Privacy has become a major issue in the United States and Congress is paying attention. H.R. 1895, "The Do Not Track Kids Act," , a bi-partisan bill sponsored by U.S. Representatives Ed Markey (D. MA) and Joe Barton (D. TX), is pending in Congress. H.R. 1895 would amend the "Children's Online Privacy Protection Act" (COPPA) by introducing additional provisions to govern the collection and use of teens' personal information.
H.R. 1895 takes COPPA even further by prohibiting Internet companies from collecting personal information from anyone under 13 without parental consent, and from teens without their consent, and prohibits companies from profiling kids and teens for advertising. It also requires websites to have an "eraser button" to get rid of information collected about kids and teens.
H.R. 1895 is motivated by sincere concerns for the collection of children and teens' personal information online. The Act, however, could result in mandatory age verification and increased collection of personal information from all users, and thus, could infringe the rights of teenagers to access completely appropriate, lawful speech online. One change to COPPA is to the entities covered by COPPA from sites that know they are collecting information "from a [specific] child" to sites that know they collect information "from children" generally. While the amendment from "a child" to "children" seems minor, It could effectively expand COPPA to apply to most general-interest websites, rather than just websites directed at children. Although teens are known to surf the internet and visit general websites as wll as those directed at children. These websites would be faced with the choice of risking violations of COPPA, or adopting a more rigorous screening system that would validate the age and identity of every user, in order to obtain appropriate parental consent from child users. Are these requirements too burdensome?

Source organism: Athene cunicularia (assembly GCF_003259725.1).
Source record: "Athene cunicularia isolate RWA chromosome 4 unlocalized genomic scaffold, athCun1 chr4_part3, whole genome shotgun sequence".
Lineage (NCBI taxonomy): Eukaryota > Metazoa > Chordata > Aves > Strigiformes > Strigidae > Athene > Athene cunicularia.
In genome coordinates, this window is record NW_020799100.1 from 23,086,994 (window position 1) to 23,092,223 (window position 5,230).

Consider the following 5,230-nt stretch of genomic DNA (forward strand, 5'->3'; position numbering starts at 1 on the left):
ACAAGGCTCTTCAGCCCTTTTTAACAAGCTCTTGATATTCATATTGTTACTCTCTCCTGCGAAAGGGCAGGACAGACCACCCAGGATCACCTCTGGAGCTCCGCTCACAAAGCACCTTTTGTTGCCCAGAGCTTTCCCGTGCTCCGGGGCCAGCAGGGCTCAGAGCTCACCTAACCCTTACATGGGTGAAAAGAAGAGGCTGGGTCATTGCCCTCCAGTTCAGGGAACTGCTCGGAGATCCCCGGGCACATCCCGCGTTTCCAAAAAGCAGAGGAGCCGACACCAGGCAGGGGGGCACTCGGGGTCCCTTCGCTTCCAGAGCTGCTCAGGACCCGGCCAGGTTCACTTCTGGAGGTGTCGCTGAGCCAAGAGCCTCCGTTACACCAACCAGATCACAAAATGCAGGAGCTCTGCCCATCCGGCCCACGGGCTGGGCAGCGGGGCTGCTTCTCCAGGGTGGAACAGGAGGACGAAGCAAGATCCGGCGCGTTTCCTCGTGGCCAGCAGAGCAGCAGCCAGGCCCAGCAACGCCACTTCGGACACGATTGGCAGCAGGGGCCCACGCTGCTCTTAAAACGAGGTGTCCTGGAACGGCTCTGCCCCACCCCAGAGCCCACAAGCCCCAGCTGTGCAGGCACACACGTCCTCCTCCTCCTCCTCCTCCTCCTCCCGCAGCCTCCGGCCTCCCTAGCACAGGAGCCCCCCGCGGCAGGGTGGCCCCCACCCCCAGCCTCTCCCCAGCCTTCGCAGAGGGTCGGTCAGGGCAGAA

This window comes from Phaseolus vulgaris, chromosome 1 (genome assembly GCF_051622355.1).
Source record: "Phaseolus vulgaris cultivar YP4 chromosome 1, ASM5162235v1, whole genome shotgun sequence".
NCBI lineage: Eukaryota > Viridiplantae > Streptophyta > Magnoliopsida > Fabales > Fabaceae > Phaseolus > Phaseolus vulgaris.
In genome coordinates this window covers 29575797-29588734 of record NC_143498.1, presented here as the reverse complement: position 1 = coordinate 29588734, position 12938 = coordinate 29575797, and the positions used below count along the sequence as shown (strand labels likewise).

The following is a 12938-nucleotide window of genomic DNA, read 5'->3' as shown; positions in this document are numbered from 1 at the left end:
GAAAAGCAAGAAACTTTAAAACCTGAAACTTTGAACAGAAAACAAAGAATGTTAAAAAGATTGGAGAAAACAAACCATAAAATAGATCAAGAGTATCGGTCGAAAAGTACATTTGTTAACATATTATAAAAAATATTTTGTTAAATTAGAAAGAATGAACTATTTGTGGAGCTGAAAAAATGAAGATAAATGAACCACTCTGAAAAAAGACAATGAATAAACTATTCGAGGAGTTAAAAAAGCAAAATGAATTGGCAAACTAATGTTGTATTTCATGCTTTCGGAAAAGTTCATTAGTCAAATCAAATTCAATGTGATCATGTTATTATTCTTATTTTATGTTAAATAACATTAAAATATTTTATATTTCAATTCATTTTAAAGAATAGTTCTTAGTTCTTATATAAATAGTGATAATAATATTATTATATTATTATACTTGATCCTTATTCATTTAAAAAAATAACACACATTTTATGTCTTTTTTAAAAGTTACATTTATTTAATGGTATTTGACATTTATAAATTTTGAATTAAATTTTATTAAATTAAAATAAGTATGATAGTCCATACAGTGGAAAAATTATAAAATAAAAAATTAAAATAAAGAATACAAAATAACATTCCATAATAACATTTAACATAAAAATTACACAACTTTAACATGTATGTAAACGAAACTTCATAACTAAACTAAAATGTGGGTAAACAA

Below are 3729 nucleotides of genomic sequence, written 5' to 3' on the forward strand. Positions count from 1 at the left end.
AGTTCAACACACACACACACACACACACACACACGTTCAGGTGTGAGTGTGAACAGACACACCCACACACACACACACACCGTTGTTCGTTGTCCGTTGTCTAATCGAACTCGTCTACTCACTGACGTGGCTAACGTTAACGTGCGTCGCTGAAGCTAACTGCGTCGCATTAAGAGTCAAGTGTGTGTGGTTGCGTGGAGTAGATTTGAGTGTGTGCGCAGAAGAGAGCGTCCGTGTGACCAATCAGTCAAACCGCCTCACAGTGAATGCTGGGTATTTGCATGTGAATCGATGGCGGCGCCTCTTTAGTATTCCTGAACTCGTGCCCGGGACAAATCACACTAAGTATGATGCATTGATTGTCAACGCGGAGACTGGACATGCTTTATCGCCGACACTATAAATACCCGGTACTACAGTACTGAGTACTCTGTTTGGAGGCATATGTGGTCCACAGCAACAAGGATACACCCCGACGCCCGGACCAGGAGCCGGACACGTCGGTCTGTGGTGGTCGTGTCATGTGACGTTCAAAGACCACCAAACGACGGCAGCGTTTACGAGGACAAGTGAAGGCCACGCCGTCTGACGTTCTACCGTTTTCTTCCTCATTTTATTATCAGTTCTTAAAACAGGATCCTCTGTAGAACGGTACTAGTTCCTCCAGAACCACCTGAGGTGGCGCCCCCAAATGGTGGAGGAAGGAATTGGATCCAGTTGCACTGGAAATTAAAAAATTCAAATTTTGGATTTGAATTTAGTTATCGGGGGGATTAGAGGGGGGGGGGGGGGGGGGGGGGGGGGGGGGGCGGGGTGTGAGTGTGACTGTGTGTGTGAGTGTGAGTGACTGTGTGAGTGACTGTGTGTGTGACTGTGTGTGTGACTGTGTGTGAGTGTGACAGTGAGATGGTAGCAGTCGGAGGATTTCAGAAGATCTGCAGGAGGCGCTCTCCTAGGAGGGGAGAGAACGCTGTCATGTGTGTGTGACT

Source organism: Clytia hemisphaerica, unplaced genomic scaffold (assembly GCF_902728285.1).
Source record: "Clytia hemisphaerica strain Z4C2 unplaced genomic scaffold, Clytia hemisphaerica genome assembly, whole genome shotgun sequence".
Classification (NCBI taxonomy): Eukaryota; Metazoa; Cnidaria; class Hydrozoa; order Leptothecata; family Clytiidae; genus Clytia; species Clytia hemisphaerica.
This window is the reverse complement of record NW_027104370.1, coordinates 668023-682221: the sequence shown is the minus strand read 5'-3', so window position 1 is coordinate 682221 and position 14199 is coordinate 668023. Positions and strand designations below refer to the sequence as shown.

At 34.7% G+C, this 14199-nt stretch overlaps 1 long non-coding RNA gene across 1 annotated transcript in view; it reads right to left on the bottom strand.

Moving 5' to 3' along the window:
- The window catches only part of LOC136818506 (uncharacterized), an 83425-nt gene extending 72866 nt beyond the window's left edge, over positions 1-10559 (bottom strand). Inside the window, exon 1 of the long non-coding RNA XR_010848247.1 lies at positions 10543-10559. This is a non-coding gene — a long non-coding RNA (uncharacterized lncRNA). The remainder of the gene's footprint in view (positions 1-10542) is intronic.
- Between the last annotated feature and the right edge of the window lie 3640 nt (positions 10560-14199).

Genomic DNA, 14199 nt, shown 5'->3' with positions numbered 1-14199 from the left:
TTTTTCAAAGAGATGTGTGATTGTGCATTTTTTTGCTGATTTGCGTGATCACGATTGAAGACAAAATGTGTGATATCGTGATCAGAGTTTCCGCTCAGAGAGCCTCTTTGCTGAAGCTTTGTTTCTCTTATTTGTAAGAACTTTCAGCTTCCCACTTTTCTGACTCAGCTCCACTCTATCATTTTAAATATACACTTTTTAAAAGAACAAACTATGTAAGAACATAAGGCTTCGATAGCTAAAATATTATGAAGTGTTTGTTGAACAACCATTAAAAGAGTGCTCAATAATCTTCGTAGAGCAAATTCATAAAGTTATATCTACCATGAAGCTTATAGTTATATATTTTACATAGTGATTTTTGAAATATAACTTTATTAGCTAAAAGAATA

Does H.R. 1895 raise First Amendment concerns by inadvertently blocking material that is constitutionally protected by depriving children of access to information that everybody would agree they should see? Children clearly do not have the same First Amendment rights as adults, but they do have some First Amendment rights. Children's speech rights are diminished in direct proportion to age -- the younger the child, the greater degree of permissible regulation. H.R. 1895 would seem to be permissible regulation.
COPPA should not be confused with the Child Online Protection Act (COPA), enacted on October 23, 1998. COPA sought to prohibit online sites from knowingly making available to minors material that is “harmful to minors.” Enforcement of this law was immediately subject to legal challenge under the First Amendment. In June 2004, the Supreme Court upheld a lower court injunction against the law, ruling that it was most likely unconstitutional. COPPA and the proposed amendment thereto, on the other hand, strike an appropriate balance of protecting children from marketers and sexual predators online, while allowing children to take advantage of the many benefits of the Internet.
While no privacy protection law will ever be perfect as kids can enter fake ages when they sign up at websites and too much protection can limit kids' access to the good things on the internet, on balance H.R. 1895 is good step toward making kids safer online.
Let your members of Congress know how you feel about H.R. 1895, "The Do Not Track Kids Act."